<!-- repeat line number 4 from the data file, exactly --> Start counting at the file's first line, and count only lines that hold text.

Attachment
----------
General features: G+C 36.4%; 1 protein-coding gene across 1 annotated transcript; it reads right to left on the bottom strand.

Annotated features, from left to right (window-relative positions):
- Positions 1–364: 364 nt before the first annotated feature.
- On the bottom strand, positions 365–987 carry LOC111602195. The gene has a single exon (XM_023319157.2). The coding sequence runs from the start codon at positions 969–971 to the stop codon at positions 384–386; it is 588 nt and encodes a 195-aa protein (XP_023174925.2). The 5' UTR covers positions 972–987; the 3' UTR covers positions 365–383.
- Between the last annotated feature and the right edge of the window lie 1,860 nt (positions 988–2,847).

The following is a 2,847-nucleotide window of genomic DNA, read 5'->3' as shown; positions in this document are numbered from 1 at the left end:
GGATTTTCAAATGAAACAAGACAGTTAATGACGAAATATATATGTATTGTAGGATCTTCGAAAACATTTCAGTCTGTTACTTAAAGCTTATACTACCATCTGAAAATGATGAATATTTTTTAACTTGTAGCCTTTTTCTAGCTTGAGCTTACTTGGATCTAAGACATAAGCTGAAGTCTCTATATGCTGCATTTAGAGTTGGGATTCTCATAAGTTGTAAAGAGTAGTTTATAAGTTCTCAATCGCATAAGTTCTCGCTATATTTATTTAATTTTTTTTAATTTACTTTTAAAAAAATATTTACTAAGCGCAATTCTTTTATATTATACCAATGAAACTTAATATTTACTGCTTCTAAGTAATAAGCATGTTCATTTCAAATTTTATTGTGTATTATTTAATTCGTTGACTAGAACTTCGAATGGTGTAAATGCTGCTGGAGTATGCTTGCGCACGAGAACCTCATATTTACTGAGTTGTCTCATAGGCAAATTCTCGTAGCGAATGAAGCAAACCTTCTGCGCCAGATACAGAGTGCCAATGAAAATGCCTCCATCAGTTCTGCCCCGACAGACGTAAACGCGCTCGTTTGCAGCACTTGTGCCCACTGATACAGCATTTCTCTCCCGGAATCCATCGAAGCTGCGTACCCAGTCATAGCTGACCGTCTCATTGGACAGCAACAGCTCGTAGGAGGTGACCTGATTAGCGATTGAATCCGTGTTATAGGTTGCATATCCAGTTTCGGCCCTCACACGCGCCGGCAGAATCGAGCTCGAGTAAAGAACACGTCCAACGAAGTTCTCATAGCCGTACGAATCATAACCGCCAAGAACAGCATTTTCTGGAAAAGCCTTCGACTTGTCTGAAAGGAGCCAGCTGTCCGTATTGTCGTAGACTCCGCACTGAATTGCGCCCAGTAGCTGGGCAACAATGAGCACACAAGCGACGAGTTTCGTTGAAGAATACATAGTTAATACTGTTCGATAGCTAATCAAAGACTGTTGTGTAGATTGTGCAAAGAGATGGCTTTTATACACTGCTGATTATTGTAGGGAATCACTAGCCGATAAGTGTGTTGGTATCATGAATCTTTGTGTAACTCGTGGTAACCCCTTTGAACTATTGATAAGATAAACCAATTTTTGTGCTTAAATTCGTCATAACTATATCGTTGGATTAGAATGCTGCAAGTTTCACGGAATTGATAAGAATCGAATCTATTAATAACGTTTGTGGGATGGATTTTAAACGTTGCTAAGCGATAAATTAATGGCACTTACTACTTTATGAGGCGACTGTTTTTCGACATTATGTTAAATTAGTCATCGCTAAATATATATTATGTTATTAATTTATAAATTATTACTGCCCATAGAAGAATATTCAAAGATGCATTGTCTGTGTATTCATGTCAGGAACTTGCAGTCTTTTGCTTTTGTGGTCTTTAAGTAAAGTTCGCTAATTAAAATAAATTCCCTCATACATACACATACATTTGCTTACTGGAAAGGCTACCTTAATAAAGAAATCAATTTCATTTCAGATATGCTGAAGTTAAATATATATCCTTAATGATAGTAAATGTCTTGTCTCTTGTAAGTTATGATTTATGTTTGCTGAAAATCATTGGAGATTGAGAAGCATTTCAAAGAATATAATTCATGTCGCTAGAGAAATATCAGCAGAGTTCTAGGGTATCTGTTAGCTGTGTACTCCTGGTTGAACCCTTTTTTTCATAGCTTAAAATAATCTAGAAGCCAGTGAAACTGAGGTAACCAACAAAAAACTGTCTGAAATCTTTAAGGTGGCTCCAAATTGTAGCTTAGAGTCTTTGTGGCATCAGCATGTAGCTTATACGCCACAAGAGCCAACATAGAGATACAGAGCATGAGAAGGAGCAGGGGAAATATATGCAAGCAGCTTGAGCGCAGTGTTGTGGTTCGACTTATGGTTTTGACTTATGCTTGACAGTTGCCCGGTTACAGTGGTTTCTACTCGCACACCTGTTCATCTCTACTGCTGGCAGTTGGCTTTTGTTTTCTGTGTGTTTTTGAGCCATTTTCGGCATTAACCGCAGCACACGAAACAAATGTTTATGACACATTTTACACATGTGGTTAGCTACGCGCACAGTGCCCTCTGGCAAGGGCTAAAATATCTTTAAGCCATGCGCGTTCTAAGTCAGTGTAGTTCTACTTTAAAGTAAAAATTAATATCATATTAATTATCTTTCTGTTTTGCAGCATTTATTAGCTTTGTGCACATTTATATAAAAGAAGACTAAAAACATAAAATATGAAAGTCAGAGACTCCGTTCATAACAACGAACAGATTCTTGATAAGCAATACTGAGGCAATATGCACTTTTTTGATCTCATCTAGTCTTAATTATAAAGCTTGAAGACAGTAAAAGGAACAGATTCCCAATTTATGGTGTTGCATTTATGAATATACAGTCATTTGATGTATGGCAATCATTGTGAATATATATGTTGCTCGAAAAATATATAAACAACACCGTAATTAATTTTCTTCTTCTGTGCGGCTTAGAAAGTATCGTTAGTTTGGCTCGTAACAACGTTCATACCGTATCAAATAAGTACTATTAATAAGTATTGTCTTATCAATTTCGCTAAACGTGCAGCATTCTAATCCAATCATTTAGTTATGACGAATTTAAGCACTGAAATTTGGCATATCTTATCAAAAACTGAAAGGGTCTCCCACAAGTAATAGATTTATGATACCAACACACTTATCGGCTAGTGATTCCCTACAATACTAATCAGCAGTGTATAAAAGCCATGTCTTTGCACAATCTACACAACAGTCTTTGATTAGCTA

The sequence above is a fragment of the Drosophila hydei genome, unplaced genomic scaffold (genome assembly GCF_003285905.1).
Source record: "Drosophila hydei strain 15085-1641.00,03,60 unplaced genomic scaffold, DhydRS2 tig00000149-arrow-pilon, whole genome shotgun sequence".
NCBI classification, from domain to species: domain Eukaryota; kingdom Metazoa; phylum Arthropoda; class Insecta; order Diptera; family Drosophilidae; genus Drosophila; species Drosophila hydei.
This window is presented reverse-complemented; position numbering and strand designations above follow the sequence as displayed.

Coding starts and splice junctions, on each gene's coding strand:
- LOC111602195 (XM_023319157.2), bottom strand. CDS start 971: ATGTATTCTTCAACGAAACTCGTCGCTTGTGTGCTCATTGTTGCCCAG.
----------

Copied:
- On the bottom strand, positions 365–987 carry LOC111602195. The gene has a single exon (XM_023319157.2). The coding sequence runs from the start codon at positions 969–971 to the stop codon at positions 384–386; it is 588 nt and encodes a 195-aa protein (XP_023174925.2). The 5' UTR covers positions 972–987; the 3' UTR covers positions 365–383.